This is a photo of the government-mandated information that is located at every railroad crossing in the United States. I was inspired to submit it when I read a story about a car-train crash.
There are no logos. There are no fancy fonts. Every word is mandated by the government (i.e., no creativity). It is a plain aluminum shed.
I don't understand why this was rejected for intellecutal property grounds. Any thoughts?
BNSF Railway is not government-owned, and it appears that the metal shed is owned and operated by them, thus they would need to provide you with a property release.
Thank you, Jill,
The purpose of the info on the shed is so people can get trains speeding toward the crossing stopped as quickly as possible. It is far faster than calling 9-1-1. That is exactly why the government mandated it. Yet 99% of the population is unaware that info exists. I can't believe it is a violation of intellectual property to display it.
Again, the government requires -- by law -- that information to be displayed.
...but still, it may get a refusal because it is IDENTIFIABLE information.
FYI: we are not Adobe. Only users trying to help out, so what we do is intelligent guesswork based on experience. It's not always rock science.
I think the issue is not the content of the sign, but the company logos - "BNSF Railway", the small sign at the top of the shed, which is probably the logo of the manufacturer, and, as Abambo has pointed out, any logos or identifiers on the train cars themselves. But we're just guessing. It might be worth the effort to scrub out those logos and resubmit.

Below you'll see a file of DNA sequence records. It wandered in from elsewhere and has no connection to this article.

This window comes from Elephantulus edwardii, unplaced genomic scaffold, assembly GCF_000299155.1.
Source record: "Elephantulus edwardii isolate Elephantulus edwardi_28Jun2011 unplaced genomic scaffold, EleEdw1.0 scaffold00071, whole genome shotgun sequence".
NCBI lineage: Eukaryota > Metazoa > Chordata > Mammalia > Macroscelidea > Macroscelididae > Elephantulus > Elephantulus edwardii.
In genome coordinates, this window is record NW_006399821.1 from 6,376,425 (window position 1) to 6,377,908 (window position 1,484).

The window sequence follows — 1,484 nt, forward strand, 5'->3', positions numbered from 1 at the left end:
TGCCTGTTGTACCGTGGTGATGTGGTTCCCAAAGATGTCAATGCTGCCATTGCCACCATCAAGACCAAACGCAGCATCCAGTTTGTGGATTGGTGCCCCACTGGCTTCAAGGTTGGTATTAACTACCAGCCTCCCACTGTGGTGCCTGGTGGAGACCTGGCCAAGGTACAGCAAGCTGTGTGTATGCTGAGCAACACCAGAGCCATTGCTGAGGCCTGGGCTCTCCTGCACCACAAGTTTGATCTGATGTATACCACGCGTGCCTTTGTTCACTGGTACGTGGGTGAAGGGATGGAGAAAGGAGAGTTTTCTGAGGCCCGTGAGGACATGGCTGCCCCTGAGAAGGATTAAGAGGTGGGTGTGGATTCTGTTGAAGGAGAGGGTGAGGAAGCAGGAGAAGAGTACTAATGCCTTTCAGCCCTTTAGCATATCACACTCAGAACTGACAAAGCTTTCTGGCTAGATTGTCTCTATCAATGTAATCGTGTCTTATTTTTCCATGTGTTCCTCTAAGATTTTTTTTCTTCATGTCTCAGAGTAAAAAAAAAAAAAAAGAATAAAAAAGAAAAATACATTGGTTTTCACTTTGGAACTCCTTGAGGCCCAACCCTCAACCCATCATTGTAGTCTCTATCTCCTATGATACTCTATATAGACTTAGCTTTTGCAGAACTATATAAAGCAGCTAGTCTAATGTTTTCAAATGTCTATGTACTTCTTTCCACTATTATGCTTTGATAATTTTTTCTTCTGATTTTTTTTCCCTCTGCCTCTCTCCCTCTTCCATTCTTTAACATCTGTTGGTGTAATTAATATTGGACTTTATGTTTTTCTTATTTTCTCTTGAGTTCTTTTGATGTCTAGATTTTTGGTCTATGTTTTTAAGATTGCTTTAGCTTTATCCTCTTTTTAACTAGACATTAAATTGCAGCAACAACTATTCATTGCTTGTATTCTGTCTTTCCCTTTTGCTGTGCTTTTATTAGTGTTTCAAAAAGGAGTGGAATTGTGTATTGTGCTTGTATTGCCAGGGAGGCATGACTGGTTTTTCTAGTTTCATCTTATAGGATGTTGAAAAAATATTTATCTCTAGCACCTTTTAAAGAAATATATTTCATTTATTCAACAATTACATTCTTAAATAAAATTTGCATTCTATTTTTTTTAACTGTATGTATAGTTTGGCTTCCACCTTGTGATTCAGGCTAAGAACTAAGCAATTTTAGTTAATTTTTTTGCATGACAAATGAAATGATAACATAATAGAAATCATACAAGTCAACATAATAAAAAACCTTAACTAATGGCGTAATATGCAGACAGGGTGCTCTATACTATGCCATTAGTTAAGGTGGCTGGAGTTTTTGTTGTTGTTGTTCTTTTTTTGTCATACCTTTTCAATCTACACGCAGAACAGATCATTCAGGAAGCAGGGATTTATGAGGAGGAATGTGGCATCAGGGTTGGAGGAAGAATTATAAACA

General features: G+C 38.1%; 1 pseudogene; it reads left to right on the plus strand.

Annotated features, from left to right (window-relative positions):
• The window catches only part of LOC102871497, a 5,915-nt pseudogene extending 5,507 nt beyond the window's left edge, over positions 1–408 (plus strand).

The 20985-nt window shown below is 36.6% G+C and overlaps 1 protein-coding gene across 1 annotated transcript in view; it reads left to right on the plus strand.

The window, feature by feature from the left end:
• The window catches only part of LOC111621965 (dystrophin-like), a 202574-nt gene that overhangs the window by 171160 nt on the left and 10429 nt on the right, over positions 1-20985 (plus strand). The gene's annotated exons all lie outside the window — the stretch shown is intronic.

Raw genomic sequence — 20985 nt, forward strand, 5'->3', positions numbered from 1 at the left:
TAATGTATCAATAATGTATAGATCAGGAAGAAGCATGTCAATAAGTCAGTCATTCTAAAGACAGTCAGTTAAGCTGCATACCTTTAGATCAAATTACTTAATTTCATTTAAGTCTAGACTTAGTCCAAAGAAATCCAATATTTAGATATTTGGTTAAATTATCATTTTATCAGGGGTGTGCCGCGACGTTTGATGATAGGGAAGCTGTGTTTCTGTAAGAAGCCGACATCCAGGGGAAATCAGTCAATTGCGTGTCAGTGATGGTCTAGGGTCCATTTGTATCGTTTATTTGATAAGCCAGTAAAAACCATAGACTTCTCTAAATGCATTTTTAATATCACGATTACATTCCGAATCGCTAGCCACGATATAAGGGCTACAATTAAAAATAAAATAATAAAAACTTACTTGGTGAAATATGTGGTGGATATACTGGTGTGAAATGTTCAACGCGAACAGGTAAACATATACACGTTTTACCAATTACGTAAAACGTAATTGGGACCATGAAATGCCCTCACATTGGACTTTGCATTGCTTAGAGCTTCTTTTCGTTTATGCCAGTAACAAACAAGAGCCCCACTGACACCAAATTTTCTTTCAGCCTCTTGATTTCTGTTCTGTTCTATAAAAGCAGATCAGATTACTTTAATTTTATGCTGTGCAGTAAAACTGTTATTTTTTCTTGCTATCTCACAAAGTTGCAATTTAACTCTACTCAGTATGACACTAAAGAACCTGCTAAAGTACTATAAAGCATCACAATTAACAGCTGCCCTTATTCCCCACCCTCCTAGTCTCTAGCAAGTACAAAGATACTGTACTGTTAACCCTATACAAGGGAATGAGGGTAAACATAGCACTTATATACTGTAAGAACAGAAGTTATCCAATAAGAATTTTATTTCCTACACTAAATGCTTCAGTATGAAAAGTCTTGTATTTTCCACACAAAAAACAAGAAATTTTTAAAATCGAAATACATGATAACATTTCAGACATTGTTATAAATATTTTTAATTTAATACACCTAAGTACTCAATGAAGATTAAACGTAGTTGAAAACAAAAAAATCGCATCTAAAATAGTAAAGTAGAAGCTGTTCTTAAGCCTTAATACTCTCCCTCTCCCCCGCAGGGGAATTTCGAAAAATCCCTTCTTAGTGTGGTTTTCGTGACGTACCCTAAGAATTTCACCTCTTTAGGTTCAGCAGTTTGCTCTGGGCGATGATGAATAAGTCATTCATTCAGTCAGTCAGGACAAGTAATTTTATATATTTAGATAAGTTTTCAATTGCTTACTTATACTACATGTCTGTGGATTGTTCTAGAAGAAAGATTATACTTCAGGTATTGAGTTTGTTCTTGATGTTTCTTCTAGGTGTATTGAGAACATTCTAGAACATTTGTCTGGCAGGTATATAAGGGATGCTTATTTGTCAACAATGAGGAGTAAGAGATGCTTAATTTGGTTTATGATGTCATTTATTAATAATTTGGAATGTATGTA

A company's name is also generally trademarked and part of their IP, irrespective of whether it is displayed in the form of a logo.
There are no logos.
By @Michael R Smith
Wrong. See here:
It was not refused on technical issues. Even that I have seen some pictures getting refused with the type of artefacts you have in your picture, it may be worth first to photoshop those logos and type sign out and to resubmit. No guarantee that this is all, however.
Thank you, ABAMBO.
I get the ADM logo. However, the plaquard is another bit of government-mandated information. That is essentially saying one must have a release to post a stop sign and I don't think that is correct.
I don't think that is correct.
By @Michael R Smith
That company name is clearly an IP violation. Both, the logo and the sign, would not be, if the asset would be used as an editorial image. But we are not in an editorial situation here.
My two cents worth. As this picture will be used commercially, having such information kind of makes it useless dosen't it? It won't be able to be used in a commercial setting in a wide range of possibilities. You could clone out the message, but then, I guess, it defeats the purpose of your intention - train crashes. If this was used for editorial purposes, then yeah - it could be used in the way you were thinking. However, to submit editorial images, you have to be invited by Adobe. There is no option for general contributors.
Read this from Adobe. It might help to clarify a few things.
I think the BNSF would come under this.